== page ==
istory has its share of artists whose reputations have declined with time, and one of the most notable examples is Artemisia Gentileschi, an Italian who worked in the early Baroque era of the 17th century and was influenced by one of the Great Masters of painting — Caravaggio.
There were other talented, successful artists of that period whose success didn’t last through the centuries, but Gentileschi had a special trait that now stands out. She was female at a time when it was difficult for women to become well-regarded professional artists. And, while she was helped by the fact her father Orazio was himself a painter, she also had to battle prejudice (and rape) to assert her talent. Further, her subjects often were women — the biblical Judith, who beheaded Holofernes, an enemy of the Jewish people, was the subject of one of her finest portraits.
As women have established themselves in the visual arts in recent decades, at a time when feminist history has become an important academic concern, Gentileschi’s reputation has come roaring back. In fact, in 2002 a notable exhibit — pairing her work with her father’s — traveled from Europe to the Metropolitan Museum of Art and St. Louis Art Museum.
Ellen Weissbrod — who brings her new essayist documentary on Gentileschi’s life and contemporary meaning, A Woman Like That, to Cincinnati Art Museum for a 1 p.m. Sunday screening/discussion — originally planned a straightforward film about that traveling museum show. After all, the longtime New York filmmaker had the background — her 1990 Listen Up: The Lives of Quincy Jones received a substantial theatrical release, rare for documentaries at the time.
But neither the Met nor St. Louis allowed her inside to film. The Met said she didn’t have enough releases from owners of the paintings. She got releases for the subsequent St. Louis stop but, she said, was then told that museum prohibits filming. But she went anyway, wearing a hidden camera.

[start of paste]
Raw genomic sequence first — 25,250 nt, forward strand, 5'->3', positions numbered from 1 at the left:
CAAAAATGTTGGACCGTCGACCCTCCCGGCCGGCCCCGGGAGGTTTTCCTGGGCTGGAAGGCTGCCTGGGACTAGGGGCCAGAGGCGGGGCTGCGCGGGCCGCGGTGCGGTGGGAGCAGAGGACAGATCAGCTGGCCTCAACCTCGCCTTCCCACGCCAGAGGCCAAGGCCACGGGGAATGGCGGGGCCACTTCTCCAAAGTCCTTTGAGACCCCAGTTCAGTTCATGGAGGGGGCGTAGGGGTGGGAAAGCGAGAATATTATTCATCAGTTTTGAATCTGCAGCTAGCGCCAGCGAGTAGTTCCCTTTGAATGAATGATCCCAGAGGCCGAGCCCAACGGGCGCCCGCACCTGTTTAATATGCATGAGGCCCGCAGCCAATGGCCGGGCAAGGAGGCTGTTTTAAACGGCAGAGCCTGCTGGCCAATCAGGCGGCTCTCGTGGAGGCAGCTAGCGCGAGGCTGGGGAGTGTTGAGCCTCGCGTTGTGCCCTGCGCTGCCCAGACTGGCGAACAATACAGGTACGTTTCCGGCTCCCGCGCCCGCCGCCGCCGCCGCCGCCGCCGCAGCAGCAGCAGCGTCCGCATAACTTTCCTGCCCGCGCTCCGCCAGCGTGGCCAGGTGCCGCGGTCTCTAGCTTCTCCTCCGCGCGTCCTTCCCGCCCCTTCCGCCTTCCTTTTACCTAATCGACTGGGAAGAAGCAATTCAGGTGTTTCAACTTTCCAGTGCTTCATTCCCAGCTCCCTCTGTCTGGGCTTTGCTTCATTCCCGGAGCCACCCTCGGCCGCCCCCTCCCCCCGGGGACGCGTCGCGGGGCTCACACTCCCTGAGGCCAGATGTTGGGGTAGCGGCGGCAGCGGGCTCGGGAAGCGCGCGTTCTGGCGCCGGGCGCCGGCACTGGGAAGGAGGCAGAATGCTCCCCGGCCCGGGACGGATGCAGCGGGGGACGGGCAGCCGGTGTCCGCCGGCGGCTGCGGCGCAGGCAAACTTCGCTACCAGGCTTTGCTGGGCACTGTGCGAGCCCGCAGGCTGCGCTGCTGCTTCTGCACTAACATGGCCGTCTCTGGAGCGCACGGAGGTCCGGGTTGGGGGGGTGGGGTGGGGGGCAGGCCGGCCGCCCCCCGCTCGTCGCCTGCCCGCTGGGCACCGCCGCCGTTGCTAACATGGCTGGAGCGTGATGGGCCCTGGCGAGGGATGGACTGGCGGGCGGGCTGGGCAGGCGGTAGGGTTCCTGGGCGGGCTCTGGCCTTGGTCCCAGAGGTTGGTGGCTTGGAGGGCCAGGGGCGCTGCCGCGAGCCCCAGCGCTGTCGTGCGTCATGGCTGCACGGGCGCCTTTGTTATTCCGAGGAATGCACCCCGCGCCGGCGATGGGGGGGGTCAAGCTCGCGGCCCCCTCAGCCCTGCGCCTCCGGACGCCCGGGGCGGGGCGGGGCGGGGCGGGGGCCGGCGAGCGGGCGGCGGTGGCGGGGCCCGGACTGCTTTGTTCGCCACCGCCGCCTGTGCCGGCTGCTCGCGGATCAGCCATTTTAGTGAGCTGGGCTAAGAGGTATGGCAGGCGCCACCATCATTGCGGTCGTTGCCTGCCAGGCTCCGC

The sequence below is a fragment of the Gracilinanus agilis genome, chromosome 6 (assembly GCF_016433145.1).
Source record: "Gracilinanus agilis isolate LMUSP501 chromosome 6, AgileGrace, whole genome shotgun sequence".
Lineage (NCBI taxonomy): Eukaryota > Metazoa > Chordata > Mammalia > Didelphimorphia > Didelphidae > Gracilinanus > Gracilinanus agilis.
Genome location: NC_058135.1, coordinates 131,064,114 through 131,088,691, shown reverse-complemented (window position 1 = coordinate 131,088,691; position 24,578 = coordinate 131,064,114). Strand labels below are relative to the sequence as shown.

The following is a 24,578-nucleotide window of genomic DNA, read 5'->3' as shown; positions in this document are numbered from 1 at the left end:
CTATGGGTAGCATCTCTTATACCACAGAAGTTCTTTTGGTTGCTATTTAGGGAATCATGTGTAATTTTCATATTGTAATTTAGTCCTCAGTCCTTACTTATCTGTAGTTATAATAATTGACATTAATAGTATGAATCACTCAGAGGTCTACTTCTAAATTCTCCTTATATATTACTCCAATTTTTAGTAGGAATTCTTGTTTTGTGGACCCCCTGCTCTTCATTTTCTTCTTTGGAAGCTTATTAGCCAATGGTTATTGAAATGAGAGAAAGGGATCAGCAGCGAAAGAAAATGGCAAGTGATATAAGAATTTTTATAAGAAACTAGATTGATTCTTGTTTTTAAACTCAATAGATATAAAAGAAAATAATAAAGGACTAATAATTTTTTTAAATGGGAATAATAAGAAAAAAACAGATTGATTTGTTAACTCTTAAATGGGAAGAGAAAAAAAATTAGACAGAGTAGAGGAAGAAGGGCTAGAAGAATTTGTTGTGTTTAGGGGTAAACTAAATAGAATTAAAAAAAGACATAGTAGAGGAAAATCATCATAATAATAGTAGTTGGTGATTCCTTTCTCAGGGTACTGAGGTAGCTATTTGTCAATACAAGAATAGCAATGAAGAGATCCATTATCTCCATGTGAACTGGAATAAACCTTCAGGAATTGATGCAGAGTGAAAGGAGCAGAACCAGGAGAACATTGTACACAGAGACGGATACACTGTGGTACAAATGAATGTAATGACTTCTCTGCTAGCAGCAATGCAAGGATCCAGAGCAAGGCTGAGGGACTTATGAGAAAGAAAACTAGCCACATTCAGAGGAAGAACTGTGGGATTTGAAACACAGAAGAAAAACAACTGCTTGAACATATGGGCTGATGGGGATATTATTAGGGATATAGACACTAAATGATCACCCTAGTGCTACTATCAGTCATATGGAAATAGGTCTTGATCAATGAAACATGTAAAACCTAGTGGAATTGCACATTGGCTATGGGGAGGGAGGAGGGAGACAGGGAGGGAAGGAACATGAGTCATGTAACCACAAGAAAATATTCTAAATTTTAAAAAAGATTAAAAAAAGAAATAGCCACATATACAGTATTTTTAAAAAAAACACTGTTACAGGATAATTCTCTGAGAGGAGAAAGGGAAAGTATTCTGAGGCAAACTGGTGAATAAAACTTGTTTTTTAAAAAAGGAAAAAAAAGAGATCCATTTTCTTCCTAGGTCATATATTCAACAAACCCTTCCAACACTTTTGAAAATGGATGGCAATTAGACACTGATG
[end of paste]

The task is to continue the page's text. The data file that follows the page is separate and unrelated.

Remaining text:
That sets the tone for the personal, non-traditional tone of her film — she’s a character in it as she explores Gentileschi’s impact on people today. It opens with the hidden-camera escapade. That naturally raises the question of whether, as she begins national self-distribution, the St. Louis museum has threatened legal action to stop the film.
“We went to big copyright attorneys who watched the film, saw we had releases for all the paintings and said it was ridiculous (grounds for a lawsuit),” Weissbrod says in a telephone interview. “In the end, all I did was steal a location. As the lawyer said, ‘What are they going to do? What harm could they show?’ ”
Actually, A Woman Like That already has a screening date at the St. Louis museum — a sign that all is forgiven.
Outside the Met and again in St. Louis, Weissbrod interviewed people who had come to see Gentileschi’s paintings.
“It was mostly women I met, and they were passionate about her,” she says. “So a couple years later I called these people up and asked if they’d like to participate in my film. People were game and cooperative.”
Those people became part of the film’s story — as did Weissbrod and her own search. But they don’t supersede the film’s primary subject, about whom Weissbrod traveled to Italy to learn more.
“It was important to me the film is about Artemisia,” she says. “I felt I had to understand the story of women in her paintings to understand her — that she does something unique. I tried to figure that out.”
A WOMAN LIKE THAT screens 1 p.m. Sunday at the Cincinnati Art Museum. $10; $5 for museum members. Advance tickets are available at 513/721-ARTS.